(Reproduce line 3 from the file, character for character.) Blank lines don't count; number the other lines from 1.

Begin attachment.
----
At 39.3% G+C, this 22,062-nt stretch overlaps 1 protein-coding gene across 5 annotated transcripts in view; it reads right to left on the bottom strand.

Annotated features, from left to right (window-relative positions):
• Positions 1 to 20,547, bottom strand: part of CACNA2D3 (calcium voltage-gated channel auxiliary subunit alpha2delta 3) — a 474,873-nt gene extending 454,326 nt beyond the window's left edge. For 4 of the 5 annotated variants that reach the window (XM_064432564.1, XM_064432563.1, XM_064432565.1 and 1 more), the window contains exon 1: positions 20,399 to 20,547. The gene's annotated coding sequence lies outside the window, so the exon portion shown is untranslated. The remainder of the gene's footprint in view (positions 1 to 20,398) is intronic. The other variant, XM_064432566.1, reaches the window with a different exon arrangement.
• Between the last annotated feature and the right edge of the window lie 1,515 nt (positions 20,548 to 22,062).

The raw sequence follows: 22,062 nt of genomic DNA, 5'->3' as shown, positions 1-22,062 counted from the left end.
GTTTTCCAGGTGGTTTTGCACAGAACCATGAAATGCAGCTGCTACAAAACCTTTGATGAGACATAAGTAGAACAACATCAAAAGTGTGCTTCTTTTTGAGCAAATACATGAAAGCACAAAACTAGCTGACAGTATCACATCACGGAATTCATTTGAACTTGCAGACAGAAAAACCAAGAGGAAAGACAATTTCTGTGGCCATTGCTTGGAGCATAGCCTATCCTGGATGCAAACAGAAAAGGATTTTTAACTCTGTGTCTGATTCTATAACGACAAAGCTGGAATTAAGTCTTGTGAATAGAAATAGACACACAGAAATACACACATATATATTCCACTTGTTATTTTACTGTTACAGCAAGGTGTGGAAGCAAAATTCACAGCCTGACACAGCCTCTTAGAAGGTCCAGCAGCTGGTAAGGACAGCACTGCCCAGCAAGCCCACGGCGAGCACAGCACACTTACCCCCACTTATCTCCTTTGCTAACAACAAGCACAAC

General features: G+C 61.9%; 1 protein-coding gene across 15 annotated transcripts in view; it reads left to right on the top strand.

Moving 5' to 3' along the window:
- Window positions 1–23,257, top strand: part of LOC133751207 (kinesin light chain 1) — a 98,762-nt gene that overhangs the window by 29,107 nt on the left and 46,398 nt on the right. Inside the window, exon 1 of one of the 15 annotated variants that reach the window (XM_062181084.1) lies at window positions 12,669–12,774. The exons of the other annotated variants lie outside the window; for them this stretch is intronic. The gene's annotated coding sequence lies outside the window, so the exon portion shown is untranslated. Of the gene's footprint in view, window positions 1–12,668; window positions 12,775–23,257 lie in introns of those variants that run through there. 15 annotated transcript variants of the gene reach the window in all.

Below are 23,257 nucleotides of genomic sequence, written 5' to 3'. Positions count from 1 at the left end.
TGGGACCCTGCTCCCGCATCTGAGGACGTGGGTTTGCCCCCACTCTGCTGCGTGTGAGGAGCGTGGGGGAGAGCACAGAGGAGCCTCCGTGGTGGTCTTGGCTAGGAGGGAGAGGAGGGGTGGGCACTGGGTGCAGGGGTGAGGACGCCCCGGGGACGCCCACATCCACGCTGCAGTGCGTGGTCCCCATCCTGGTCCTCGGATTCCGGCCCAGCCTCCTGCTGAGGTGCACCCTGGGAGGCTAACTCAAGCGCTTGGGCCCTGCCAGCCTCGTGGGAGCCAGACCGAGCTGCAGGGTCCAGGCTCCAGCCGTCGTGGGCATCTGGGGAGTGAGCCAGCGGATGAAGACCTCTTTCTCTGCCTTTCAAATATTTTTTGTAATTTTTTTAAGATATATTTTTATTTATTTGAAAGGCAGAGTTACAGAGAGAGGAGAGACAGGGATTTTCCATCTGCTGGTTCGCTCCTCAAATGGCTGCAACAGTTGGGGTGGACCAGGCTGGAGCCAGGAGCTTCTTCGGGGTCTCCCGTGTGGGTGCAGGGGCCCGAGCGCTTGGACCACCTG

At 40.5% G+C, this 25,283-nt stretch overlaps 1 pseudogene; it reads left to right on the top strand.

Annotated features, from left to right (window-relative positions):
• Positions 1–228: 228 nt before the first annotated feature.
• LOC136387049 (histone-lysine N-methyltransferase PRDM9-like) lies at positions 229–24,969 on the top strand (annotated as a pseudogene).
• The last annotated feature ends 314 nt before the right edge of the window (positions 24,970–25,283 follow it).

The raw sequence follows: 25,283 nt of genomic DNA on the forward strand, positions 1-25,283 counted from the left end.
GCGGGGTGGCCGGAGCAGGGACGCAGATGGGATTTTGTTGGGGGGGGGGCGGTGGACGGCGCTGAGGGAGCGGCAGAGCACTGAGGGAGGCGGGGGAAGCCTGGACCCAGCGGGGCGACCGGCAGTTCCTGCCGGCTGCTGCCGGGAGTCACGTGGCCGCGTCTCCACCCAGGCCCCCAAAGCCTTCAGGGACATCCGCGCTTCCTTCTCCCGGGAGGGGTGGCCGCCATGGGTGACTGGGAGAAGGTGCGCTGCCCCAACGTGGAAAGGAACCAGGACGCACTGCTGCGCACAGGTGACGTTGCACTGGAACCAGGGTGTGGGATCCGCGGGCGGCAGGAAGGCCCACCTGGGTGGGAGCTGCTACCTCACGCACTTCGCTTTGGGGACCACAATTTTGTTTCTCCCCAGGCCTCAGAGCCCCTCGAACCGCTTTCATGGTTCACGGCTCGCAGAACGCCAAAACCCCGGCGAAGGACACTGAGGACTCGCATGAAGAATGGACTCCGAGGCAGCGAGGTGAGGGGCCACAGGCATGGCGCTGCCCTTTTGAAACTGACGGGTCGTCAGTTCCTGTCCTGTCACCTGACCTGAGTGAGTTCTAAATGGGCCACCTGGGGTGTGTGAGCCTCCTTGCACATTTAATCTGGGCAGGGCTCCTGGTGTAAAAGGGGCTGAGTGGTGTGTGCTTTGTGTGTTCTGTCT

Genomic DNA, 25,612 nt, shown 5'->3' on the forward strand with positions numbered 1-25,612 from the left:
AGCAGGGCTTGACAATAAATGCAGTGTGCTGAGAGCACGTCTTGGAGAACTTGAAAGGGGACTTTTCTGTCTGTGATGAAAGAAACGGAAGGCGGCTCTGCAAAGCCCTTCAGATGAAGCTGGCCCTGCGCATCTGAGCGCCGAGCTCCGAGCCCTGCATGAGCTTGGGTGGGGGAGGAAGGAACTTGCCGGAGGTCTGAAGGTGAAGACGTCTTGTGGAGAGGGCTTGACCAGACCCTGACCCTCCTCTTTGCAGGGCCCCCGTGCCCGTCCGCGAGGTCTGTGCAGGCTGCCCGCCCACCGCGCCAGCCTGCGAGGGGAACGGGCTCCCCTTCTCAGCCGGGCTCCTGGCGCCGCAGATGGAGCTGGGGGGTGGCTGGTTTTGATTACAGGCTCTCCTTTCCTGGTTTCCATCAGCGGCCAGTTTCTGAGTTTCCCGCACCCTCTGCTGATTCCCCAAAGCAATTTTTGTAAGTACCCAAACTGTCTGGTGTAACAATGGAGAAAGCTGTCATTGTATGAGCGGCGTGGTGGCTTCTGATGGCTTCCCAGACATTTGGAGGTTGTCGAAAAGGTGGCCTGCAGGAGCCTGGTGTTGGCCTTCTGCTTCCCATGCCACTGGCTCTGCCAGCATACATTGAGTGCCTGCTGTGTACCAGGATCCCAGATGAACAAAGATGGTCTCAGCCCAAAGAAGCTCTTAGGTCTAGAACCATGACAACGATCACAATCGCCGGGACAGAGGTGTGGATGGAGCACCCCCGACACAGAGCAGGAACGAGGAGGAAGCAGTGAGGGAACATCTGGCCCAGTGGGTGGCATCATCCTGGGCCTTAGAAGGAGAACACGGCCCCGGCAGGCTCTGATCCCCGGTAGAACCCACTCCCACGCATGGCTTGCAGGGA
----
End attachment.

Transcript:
• Positions 1 to 20,547, bottom strand: part of CACNA2D3 (calcium voltage-gated channel auxiliary subunit alpha2delta 3) — a 474,873-nt gene extending 454,326 nt beyond the window's left edge. For 4 of the 5 annotated variants that reach the window (XM_064432564.1, XM_064432563.1, XM_064432565.1 and 1 more), the window contains exon 1: positions 20,399 to 20,547. The gene's annotated coding sequence lies outside the window, so the exon portion shown is untranslated. The remainder of the gene's footprint in view (positions 1 to 20,398) is intronic. The other variant, XM_064432566.1, reaches the window with a different exon arrangement.